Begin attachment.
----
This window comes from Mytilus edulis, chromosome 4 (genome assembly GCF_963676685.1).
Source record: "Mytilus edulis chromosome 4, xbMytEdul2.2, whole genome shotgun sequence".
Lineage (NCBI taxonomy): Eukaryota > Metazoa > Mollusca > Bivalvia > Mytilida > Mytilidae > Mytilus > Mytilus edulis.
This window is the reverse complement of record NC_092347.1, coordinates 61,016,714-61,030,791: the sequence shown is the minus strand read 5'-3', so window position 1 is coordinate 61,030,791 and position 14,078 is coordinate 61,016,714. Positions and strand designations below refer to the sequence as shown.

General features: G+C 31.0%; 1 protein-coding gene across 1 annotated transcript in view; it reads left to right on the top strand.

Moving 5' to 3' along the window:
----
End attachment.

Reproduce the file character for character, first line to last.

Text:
This window comes from Mytilus edulis, chromosome 4 (genome assembly GCF_963676685.1).
Source record: "Mytilus edulis chromosome 4, xbMytEdul2.2, whole genome shotgun sequence".
Lineage (NCBI taxonomy): Eukaryota > Metazoa > Mollusca > Bivalvia > Mytilida > Mytilidae > Mytilus > Mytilus edulis.
This window is the reverse complement of record NC_092347.1, coordinates 61,016,714-61,030,791: the sequence shown is the minus strand read 5'-3', so window position 1 is coordinate 61,030,791 and position 14,078 is coordinate 61,016,714. Positions and strand designations below refer to the sequence as shown.

General features: G+C 31.0%; 1 protein-coding gene across 1 annotated transcript in view; it reads left to right on the top strand.

Moving 5' to 3' along the window: